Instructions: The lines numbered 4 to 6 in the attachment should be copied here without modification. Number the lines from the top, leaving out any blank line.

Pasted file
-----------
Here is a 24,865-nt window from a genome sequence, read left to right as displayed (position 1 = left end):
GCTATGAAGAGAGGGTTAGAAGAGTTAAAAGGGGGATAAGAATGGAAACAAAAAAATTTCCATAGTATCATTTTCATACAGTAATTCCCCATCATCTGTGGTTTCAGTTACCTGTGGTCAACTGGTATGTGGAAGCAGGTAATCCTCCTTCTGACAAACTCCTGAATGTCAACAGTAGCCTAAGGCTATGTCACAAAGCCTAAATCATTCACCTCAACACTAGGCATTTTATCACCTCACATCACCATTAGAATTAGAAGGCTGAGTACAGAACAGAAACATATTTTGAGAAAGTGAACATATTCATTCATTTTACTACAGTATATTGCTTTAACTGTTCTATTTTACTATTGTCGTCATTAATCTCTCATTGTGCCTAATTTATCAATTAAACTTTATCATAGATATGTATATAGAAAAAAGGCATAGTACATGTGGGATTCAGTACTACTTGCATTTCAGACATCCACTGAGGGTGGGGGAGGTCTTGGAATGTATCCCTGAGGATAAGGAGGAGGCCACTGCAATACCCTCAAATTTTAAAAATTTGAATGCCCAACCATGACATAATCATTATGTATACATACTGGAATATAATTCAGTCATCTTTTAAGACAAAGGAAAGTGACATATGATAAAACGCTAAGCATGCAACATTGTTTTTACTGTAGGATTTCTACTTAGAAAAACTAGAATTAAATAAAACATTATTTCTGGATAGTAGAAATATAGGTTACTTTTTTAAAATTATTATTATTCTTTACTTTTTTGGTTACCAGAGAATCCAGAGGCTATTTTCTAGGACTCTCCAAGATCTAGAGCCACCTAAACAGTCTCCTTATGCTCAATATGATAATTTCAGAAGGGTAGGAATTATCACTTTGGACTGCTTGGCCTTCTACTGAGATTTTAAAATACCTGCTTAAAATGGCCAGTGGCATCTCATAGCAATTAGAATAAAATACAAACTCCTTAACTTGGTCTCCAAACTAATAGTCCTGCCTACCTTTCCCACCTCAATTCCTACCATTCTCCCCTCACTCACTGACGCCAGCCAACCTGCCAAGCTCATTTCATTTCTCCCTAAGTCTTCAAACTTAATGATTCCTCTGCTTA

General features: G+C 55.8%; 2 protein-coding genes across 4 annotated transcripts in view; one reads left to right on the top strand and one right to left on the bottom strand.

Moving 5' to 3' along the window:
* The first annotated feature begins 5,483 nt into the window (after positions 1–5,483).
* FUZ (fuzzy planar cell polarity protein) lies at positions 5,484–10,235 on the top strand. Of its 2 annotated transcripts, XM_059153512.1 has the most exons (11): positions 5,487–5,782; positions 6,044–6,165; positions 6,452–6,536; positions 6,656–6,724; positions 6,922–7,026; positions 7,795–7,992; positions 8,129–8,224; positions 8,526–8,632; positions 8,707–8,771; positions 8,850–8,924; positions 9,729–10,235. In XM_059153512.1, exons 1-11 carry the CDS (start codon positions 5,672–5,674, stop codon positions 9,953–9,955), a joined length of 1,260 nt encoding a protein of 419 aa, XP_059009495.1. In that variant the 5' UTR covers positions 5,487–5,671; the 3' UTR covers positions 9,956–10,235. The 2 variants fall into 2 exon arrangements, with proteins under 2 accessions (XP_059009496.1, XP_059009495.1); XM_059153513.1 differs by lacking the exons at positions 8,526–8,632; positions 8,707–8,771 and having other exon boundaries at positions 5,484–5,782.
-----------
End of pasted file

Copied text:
Moving 5' to 3' along the window:
* The first annotated feature begins 5,483 nt into the window (after positions 1–5,483).
* FUZ (fuzzy planar cell polarity protein) lies at positions 5,484–10,235 on the top strand. Of its 2 annotated transcripts, XM_059153512.1 has the most exons (11): positions 5,487–5,782; positions 6,044–6,165; positions 6,452–6,536; positions 6,656–6,724; positions 6,922–7,026; positions 7,795–7,992; positions 8,129–8,224; positions 8,526–8,632; positions 8,707–8,771; positions 8,850–8,924; positions 9,729–10,235. In XM_059153512.1, exons 1-11 carry the CDS (start codon positions 5,672–5,674, stop codon positions 9,953–9,955), a joined length of 1,260 nt encoding a protein of 419 aa, XP_059009495.1. In that variant the 5' UTR covers positions 5,487–5,671; the 3' UTR covers positions 9,956–10,235. The 2 variants fall into 2 exon arrangements, with proteins under 2 accessions (XP_059009496.1, XP_059009495.1); XM_059153513.1 differs by lacking the exons at positions 8,526–8,632; positions 8,707–8,771 and having other exon boundaries at positions 5,484–5,782.